Germany has reached an agreement with Namibia that will see it officially recognize the colonial-era killings of tens of thousands of people as genocide and commit to spending a total of 1.1 billion euros ($1.3 billion), largely on development projects.
The accord announced Friday is the result of more than five years of talks with Namibia on the events of 1904-1908 when Germany was the southern African country's colonial ruler. Historians say German Gen. Lothar von Trotha, who was sent to what was then German South West Africa to put down an uprising by the Herero people in 1904, instructed his troops to wipe out the entire tribe. They say that about 65,000 Herero were killed and at least 10,000 Nama.
"In the light of Germany's historical and moral responsibility, we will ask Namibia and the descendants of the victims for forgiveness,” German Foreign Minister Heiko Maas said in a statement, according to remarks carried by The Associated Press (AP). "Our aim was and is to find a joint path to genuine reconciliation in remembrance of the victims,” he said. "That includes our naming the events of the German colonial era in today's Namibia, and particularly the atrocities between 1904 and 1908, unsparingly and without euphemisms.”
"We will now officially call these events what they were from today's perspective: a genocide.”
Talks between Germany and Namibia opened in 2015, more than a decade after a 2004 visit to Namibia in which then-Development Minister Heidemarie Wieczorek-Zeul offered Germany’s first apology for the killings, which she said were "what today would be labeled as genocide.” Maas said that "as a gesture of recognition of the incalculable suffering," Germany plans to support Namibia and the descendants of the victims with a 1.1 billion-euro ($1.34 billion) "rebuilding and development” program in whose design and implementation "the communities affected by the genocide will take a decisive role.”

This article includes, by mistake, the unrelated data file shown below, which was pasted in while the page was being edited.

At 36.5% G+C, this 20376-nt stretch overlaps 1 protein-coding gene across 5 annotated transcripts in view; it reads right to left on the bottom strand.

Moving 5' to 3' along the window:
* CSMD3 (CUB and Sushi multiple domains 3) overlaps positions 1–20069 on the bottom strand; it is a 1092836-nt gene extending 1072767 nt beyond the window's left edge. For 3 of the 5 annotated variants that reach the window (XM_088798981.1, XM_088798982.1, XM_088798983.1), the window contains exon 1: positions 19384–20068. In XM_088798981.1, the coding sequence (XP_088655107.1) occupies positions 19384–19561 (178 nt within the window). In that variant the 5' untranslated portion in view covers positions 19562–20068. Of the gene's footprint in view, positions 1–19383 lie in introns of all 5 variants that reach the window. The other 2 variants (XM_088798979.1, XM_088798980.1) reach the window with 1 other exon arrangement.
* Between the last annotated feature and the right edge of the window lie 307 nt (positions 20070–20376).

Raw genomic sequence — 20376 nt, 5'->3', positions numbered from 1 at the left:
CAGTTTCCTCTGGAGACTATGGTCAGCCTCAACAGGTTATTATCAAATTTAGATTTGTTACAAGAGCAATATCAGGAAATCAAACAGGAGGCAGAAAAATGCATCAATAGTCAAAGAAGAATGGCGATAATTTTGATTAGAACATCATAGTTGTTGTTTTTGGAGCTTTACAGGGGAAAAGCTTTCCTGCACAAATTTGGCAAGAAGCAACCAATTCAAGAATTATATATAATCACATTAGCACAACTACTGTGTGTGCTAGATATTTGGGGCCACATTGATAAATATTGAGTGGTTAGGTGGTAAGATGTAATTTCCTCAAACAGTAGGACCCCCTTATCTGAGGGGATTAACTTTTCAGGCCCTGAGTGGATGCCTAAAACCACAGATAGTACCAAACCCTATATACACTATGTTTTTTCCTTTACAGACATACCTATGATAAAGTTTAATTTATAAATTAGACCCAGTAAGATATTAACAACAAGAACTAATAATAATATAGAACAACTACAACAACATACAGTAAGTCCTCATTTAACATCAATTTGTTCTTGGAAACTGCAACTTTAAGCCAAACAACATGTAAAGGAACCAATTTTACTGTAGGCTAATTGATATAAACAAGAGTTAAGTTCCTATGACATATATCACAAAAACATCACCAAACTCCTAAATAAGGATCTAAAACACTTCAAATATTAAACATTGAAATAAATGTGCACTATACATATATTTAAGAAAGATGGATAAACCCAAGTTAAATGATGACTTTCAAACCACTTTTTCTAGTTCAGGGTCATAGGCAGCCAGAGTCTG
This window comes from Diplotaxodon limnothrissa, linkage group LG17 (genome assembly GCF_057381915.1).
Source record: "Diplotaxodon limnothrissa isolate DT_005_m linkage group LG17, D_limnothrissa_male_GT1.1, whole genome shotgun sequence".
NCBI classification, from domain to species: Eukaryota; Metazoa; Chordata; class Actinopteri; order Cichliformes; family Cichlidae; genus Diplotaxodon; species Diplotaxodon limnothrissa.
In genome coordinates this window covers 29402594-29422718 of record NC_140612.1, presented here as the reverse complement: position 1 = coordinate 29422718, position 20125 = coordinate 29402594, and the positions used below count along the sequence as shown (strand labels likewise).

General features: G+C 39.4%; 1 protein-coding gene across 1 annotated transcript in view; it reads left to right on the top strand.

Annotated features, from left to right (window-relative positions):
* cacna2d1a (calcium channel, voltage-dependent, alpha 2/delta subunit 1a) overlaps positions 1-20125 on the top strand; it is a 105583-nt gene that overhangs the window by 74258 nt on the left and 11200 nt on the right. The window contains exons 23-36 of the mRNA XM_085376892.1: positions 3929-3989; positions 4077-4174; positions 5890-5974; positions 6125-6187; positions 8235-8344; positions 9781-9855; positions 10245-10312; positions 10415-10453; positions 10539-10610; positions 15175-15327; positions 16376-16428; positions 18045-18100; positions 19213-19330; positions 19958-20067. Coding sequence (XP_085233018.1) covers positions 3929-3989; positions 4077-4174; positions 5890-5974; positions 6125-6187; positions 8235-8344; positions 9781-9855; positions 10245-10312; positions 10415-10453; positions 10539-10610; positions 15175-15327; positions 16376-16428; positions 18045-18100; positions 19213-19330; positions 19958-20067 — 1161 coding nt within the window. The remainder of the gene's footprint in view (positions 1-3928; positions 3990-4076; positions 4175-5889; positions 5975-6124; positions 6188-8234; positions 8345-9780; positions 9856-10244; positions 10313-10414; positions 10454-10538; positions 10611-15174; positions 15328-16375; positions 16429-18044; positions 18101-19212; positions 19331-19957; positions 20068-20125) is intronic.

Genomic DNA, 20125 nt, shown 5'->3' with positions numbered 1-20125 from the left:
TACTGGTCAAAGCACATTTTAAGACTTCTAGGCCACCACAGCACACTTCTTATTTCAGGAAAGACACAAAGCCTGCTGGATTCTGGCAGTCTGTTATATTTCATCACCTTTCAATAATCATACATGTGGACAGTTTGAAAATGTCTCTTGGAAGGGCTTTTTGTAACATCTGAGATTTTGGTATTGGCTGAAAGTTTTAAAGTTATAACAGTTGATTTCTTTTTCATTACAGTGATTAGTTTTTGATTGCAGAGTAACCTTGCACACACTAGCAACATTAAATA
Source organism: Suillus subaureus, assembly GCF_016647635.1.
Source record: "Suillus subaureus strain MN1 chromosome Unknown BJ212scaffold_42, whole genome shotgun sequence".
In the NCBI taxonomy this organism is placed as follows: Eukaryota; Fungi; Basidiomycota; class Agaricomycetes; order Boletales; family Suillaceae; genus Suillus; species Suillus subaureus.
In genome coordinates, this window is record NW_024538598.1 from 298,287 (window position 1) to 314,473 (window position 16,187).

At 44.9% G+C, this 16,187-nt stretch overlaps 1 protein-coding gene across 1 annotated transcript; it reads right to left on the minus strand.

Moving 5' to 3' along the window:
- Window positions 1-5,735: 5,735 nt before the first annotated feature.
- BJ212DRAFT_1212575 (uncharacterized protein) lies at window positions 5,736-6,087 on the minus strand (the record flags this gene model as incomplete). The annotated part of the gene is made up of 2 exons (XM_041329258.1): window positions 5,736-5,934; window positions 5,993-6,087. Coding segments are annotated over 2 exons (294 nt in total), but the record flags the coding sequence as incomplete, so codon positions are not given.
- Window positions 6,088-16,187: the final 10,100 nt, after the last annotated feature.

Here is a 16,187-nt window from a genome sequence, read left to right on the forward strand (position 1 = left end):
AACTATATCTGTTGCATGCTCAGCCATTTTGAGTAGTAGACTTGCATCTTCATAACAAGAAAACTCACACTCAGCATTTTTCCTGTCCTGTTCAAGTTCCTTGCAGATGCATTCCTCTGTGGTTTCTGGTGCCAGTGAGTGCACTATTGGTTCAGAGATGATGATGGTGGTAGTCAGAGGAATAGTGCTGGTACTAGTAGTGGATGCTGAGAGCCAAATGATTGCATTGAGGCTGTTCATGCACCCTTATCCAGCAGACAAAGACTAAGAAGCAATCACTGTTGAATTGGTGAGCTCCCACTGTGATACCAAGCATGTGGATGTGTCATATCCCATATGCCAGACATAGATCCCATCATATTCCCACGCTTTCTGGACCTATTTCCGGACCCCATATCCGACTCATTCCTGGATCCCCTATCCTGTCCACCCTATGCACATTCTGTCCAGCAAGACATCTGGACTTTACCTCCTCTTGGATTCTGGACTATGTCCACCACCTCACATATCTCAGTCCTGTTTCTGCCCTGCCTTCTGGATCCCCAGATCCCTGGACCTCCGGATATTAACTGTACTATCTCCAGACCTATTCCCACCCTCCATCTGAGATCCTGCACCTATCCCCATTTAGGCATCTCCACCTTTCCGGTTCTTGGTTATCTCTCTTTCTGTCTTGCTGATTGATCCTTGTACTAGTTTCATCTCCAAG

At the same time, he said that "legal claims to compensation cannot be derived from this.” That reflects Germany's position that the Genocide Convention of 1948 can't be applied retroactively, and that its liability is political and moral rather than legal.
The projects Germany will now fund are expected to stretch over a 30-year period and will cover areas such as land reform, including land purchases, agriculture, rural infrastructure, water supply and vocational training.
They will be separate from continuing development aid to Namibia. Germany says that representatives of the Herero and Nama were involved in the negotiations, though Berlin's direct dealings have been with the Namibian government.
Namibia called Germany's acknowledgment that it had committed genocide a "step in the right direction."
"The acceptance on the part of Germany that a genocide was committed is the first step in the right direction," President Hage Geingob's spokesperson Alfredo Hengari told Agence France-Presse (AFP). President Geingob will convene meetings in the coming weeks with the affected communities in a bid to work out the "implementation modalities of what has been agreed with Germany," Hengari said in a text message.